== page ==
The GTSS and YP guidelines point out that a minor and an adult (for instance, a Scout and a Merit Badge Counselor) need to have a “buddy” present (can be a fellow Scout, the Scout’s parent, a family member of the MBC, and so on) and that one-on-one conversations between adults and youth (like a Scoutmaster’s conference) need to be in plain view and never in isolation. These are easily satisfied when it’s a person-to-person situation, but what do we do when it’s not, such as email, texting, and telephone conversations? Both the GTSS and YP guidelines are seemingly silent on methods to be employed, yet the fundamental principle hasn’t gone away, wouldn’t you agree?
While others might take this fairly lightly—a sort of “hey, what’s the big deal or harm?” attitude—do you really think I have that luxury or latitude? Nope, I sure don’t! Look at your own letter (and yes, there were a few others, too) when I merely err on the side of caution! Now imagine the uproar I’d create if I flouted YP guidelines! Can’t do that, my Scouting friend, because, following the “Law of Unintended Consequences,” I’ve like-it-or-not become a role-model for Scouting’s True North, and doesn’t that begin with something as fundamental as this?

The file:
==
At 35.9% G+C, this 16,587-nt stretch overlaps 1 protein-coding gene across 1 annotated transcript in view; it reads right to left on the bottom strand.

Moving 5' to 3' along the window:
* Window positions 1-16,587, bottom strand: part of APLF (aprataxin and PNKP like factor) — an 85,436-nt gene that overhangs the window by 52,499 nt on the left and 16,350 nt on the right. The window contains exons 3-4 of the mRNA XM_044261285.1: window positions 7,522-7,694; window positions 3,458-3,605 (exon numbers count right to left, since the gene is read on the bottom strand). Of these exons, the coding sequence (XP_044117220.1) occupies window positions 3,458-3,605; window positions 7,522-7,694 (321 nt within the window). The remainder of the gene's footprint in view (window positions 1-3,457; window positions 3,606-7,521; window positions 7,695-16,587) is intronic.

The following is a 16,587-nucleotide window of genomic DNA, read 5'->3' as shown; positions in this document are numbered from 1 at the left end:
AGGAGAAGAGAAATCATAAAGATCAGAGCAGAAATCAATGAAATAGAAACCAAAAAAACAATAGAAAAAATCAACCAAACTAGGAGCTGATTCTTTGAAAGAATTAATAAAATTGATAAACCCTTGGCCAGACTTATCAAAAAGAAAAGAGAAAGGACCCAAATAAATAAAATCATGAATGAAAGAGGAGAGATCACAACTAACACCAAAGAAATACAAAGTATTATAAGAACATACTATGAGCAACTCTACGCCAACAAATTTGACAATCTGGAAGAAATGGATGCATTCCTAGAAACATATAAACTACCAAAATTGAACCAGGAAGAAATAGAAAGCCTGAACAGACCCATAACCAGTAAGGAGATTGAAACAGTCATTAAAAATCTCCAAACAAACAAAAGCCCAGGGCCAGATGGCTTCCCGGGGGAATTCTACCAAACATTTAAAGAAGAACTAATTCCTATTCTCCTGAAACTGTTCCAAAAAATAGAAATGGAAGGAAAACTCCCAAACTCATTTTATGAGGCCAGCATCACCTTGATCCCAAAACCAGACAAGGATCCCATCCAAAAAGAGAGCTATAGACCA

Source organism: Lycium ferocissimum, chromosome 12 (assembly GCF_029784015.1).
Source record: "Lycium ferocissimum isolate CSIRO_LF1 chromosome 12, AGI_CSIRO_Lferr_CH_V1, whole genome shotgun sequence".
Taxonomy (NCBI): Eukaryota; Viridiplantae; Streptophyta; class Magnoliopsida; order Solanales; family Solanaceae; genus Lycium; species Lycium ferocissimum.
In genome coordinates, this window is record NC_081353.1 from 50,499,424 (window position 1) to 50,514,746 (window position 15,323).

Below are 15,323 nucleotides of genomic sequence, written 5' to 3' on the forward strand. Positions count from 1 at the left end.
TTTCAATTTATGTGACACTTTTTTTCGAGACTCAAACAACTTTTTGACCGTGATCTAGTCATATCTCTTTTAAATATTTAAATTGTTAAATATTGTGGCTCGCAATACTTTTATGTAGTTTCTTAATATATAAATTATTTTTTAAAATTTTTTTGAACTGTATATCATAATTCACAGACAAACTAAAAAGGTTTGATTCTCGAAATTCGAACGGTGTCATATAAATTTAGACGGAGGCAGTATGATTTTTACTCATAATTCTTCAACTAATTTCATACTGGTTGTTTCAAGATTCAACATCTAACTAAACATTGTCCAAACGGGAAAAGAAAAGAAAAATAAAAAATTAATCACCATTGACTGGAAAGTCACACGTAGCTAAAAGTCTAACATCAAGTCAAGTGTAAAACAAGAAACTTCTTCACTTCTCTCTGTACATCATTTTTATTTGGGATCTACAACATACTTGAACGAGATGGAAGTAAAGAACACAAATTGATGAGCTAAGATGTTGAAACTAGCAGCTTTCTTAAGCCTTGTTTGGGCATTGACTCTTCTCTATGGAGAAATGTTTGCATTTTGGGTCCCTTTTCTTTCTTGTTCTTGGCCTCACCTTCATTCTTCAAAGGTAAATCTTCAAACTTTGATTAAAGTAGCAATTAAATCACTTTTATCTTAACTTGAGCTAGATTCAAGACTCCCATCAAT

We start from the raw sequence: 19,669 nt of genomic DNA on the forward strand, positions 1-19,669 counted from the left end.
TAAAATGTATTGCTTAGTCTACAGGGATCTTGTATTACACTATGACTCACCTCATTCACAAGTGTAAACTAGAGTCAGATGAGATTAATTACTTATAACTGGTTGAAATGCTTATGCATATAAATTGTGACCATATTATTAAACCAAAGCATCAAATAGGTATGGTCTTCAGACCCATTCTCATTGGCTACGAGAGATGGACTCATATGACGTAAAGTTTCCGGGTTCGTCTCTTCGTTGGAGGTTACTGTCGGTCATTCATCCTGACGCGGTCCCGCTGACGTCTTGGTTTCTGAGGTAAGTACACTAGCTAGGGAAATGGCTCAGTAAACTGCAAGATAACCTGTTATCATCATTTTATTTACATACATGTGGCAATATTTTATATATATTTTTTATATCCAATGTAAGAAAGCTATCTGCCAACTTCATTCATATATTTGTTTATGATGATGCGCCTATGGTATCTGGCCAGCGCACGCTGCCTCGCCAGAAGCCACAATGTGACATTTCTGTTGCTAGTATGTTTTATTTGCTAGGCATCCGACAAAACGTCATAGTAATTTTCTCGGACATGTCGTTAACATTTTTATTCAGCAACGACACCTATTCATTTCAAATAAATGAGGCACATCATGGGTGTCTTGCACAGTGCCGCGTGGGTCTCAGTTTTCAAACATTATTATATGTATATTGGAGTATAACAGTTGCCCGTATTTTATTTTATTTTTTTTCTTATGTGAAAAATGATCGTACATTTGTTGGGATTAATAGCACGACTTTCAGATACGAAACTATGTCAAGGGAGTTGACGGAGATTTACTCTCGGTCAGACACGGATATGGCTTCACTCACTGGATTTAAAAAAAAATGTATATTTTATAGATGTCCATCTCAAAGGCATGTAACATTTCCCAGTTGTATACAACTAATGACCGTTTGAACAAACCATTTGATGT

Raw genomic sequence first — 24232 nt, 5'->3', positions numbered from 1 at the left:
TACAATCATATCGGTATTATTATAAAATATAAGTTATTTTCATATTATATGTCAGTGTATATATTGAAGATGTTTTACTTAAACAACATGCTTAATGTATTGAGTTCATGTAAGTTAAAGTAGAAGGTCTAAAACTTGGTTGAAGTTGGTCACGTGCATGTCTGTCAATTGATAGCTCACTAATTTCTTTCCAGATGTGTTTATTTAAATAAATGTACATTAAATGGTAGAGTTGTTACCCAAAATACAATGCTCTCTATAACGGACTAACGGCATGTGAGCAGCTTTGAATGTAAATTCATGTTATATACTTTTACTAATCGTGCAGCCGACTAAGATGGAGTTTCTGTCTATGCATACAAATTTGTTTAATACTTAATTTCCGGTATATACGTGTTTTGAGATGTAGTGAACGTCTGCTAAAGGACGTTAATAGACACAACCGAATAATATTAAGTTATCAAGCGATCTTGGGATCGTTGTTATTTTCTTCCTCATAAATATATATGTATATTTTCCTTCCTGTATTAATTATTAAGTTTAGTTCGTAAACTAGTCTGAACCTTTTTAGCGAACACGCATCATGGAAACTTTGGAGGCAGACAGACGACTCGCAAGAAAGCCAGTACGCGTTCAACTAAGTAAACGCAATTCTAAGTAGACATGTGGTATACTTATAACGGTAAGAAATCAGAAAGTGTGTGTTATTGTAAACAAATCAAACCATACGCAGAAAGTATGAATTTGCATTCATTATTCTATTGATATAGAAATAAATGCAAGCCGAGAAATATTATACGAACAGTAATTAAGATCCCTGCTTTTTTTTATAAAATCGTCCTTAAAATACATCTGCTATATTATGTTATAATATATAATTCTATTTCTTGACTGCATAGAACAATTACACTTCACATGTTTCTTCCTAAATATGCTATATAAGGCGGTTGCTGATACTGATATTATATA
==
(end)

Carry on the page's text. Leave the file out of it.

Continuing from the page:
So, whether “practical” or not, I insist on a third person if a Scout calls me (I’m an active Merit Badge Counselor) and my wife is on an extension phone at home if I ever have the need to place a call to a Scout (actually, I prefer using voice-mail!), and when it comes to emailing, I insist on a third person as well, and there’s never any texting.
Not so long ago, but before the wide-spread use of email and cell phones, I was a Scoutmaster. I can tell you with absolute sincerity that the Senior Patrol Leader and I did not have any need to make phone or email contact in-between meetings or events—there was never anything so urgent that it couldn’t wait till the PLC meeting, troop meeting, or parking-lot conversation before heading off on an outing! So, looking back on a National Quality Unit troop that consistently earned the National Camping Award as well, I’m at a loss to try to concoct a scenario in which a Scoutmaster and Senior Patrol Leader would need to talk by telephone (or other method) on some sort of regular (several times a week?) basis.
Thanks for reading, and bringing this important point up. I hope I’ve explained my point-of-view, and why I must have it, in an equally positive tone!
Letters to AskAndy may be published at the discretion of the columnist and the editor. If you prefer to have your name or affiliation withheld from publication, please advise in your letter.